EBQ:Routine vs an Invasive strategy in ACS

From WikEM
Jump to: navigation, search
Complete Journal Club Article
Mehta, Shamir et al. "Routine vs Selective Invasive Strategies in Patients With Acute Coronary Syndromes". JAMA. 2005. 293(23):2908-2917.
PubMed Full text PDF

Clinical Question

Does percutaneous coronary intervention (PCI) for all patients with unstable angina or Non-ST-Segment Elevation Myocardial Infarction (NSTEMI) reduce death and recurrent myocardial infarction in comparison to only performing PCI in patient with recurrent or inducible ischemia?


Routine PCI reduced recurrent MI, severe angina, and rehospitalization over a mean follow-up of 17 months when compared to a more conservative selective strategy of PCI.

Major Points

  • Higher-risk patients with elevated cardiac biomarker levels at baseline benefited more from routine intervention.
  • There was no significant benefit observed in lower-risk patients with negative cardiac markers.
  • During the initial hospitalization, a routine invasive strategy was associated with a significantly higher early mortality (1.1% vs 1.8%) vs the routine strategy.

Study Design

  • A meta-analysis of studies from 1970 through June 2004
  • Trials were included if they enrolled patients with unstable angina or NSTEMI and randomly allocated patients to receive a routine invasive strategy or a se- lective invasive strategy
  • A selective invasive strategy (also referred to as a conservative or noninvasive strategy) was defined as an approach to patients who were initially treated with pharmacological therapy, after which cardiac catheterization and revascularization was performed only for those with recurrent symptoms.
  • A routine invasive strategy was defined as revascularization for all patients with unstable angina or NSTEMI.

Exclusion Criteria

  • 84 articles total were identified. 14 of the 84 were reports of the main findings of randomized controlled trials
  • 7 were included in the meta-analysis and 7 were excluded because patient eligibility was based on results of coronary angiography and were limited to STEMI patients receiving thrombolytics

Studies Included in the meta-analysis:

  1. TIMI IIIB (1994) [1]
  2. MATE (1998)[2]
  3. VANQWISH (1998)[3]
  4. FRISC II (1999)[4]
  5. TACTICS-TIMI (2001)[5]
  6. VINO (2002) [6]
  7. RITA (2002)[7]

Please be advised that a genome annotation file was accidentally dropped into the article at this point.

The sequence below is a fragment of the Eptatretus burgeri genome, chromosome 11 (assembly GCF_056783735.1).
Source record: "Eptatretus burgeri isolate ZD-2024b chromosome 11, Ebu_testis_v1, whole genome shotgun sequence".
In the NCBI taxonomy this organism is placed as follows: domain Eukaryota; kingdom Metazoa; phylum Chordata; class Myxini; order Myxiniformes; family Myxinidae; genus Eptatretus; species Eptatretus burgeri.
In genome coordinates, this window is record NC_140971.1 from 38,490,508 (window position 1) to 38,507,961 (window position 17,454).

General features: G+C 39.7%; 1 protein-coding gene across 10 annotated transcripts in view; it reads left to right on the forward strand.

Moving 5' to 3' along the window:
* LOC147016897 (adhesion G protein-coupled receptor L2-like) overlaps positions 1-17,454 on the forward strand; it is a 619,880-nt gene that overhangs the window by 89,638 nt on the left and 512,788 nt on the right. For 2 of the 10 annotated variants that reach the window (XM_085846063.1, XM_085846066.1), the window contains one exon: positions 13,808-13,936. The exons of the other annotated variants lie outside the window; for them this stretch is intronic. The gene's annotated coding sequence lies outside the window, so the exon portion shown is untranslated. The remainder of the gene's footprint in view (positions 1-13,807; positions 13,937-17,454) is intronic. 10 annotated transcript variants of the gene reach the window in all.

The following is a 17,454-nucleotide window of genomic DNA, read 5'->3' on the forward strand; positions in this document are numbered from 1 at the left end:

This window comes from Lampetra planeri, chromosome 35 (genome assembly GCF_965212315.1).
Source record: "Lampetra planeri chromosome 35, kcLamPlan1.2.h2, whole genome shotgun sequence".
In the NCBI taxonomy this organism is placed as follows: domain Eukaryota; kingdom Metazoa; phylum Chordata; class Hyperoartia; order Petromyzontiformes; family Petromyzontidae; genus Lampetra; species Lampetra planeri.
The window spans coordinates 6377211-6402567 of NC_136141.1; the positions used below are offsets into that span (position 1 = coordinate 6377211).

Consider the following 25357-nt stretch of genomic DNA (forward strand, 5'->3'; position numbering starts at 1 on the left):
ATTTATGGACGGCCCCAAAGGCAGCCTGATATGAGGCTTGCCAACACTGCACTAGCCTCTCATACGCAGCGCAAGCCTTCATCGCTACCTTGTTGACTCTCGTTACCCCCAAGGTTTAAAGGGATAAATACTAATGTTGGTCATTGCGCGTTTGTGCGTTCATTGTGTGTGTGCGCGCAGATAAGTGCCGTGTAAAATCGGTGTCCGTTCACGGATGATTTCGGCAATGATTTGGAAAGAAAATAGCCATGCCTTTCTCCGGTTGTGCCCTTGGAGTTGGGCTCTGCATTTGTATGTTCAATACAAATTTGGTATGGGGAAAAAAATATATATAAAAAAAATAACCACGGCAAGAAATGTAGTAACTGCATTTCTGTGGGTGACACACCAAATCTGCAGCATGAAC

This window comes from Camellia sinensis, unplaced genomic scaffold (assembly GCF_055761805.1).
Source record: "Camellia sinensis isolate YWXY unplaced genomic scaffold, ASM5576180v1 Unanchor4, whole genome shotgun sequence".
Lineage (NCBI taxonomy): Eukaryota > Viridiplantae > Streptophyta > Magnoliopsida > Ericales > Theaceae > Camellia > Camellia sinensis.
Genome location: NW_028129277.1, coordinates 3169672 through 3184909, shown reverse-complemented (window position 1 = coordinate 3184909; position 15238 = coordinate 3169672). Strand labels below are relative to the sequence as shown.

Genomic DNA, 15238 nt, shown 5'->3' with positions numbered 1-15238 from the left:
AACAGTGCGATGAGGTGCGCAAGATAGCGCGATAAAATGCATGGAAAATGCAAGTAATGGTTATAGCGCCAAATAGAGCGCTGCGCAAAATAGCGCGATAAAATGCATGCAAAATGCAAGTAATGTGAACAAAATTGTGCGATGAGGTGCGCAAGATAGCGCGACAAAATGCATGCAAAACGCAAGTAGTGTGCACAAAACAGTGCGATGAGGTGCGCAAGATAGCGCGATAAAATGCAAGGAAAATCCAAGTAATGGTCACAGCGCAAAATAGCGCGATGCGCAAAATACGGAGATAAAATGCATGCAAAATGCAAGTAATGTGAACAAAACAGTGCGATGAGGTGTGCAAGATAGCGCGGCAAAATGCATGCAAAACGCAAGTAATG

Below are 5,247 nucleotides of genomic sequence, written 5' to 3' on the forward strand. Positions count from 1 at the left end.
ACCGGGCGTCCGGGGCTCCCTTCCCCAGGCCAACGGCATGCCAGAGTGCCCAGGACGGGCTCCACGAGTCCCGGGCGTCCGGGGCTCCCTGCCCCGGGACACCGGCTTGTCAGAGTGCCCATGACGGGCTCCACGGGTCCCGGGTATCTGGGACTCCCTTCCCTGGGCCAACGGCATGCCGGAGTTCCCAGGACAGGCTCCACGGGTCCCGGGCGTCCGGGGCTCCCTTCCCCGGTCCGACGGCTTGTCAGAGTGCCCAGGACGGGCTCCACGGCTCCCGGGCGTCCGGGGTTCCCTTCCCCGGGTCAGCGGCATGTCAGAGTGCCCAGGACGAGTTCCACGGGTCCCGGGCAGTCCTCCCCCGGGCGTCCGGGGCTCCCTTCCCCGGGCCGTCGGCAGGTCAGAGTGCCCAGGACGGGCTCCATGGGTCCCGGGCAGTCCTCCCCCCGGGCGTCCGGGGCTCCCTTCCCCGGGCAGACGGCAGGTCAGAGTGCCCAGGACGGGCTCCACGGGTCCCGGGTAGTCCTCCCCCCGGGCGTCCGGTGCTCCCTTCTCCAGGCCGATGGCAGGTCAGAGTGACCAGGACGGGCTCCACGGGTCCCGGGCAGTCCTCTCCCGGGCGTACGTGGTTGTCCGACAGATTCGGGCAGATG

Outcomes via Meta-Analysis


In Hospital Hazards Outcomes

  • Death:
82 (1.8%) in the routine invasive group died compared with 51 (1.1%) in the selective invasive group (OR, 1.60; 95% CI, 1.14-2.25; P = .007)
  • Myocardial Infarction:
171 (3.7%)had an MI during hospitalization in the routine invasive group, compared with 139 (3.0%) in the selective invasive group (OR, 1.24; 95% CI, 0.99- 1.56; P=.07)
  • Overall:
5.2% in the routine invasive group had a death or MI during the initial hospitalization compared with 3.8% in the selective invasive group (OR, 1.36; 95% CI, 1.12- 1.66; P=.002)

Outcomes after Hospital Discharge until Followup

  • 172 (3.8%) died compared with 223 (4.9%) of 4552 in the selective invasive group (OR, 0.76; 95% CI, 0.62- 0.94; P = .01)
  • 41.3% in the invasive strategy were rehospitalized vs 32.5% in the selective strategy (OR, 0.66; 95% CI, 0.60-0.72; P=.001)

Review Questions

1. In the patient with an acute myocardial infarction and cardiogenic shock, which of the following constitutes optimal therapy?

ensure adequate ventilation and oxygenation
treat emergent arrhythmias
administer aspirin if not aspirin allergic
arrange for emergent PCI
All of the above
All of the above would be indicated, and consideration should be given for inotropic agents. Evidence from randomized trials suggests that emergent revascularization improves mortality rates at 6 months and one year.

Your score is 0 / 0


  1. TIMI IIIB Investigators. Effects of tissue plasmino- gen activator and a comparison of early invasive and conservative strategies in unstable angina and non- Q-wave myocardial infarction: results of the TIMI IIIB trial. Circulation. 1994;89:1545-1556.
  2. McCullough PA, O’Neill WW, Graham M, et al. A prospective randomized trial of triage angiography in acute coronary syndromes ineligible for thrombolytic therapy. J Am Coll Cardiol. 1998;32:596-605.
  3. Boden WE, O’Rourke RA, Crawford MH, et al; Veterans Affairs Non-Q-Wave Infarction Strategies in Hospital (VANQWISH) Trial Investigators. Outcomes in patients with acute non-Q-wave myocar- dial infarction randomly assigned to an invasive as compared with a conservative management strategy. N Engl J Med. 1998;338:1785-1792.
  4. Fragmin and Fast Revascularisation during In- Stability in Coronary artery disease (FRISC II) Investigators. Invasive compared with non-invasive treatment in unstable coronary-artery disease: FRISC II prospective randomised multicentre study. Lancet. 1999;354:708-715
  5. Cannon CP, Weintraub WS, Demopoulos LA, et al; TACTICS (Treat Angina with Aggrastat and Determine Cost of Therapy with an Invasive or Conservative Strategy)—Thrombolysis in Myocardial Infarction 18 Investigators. Comparison of early invasive and conservative strategies in patients with unstable coronary syndromes treated with the glycoprotein IIb/ IIIa inhibitor tirofiban. N Engl J Med. 2001;344:1879- 1887.
  6. Spacek R, Widimsky P, Straka Z, et al. Value of first day angiography/angioplasty in evolving non-ST segment elevation myocardial infarction: an open multicenter randomized trial. Eur Heart J. 2002;23: 230-238.
  7. Fox KA, Poole-Wilson PA, Henderson RA, et al; Randomized Intervention Trial of unstable Angina Investigators. Interventional versus conservative treat- ment for patients with unstable angina or non-ST-elevation myocardial infarction: the British Heart Foundation RITA 3 randomised trial. Lancet. 2002;360:743- 751.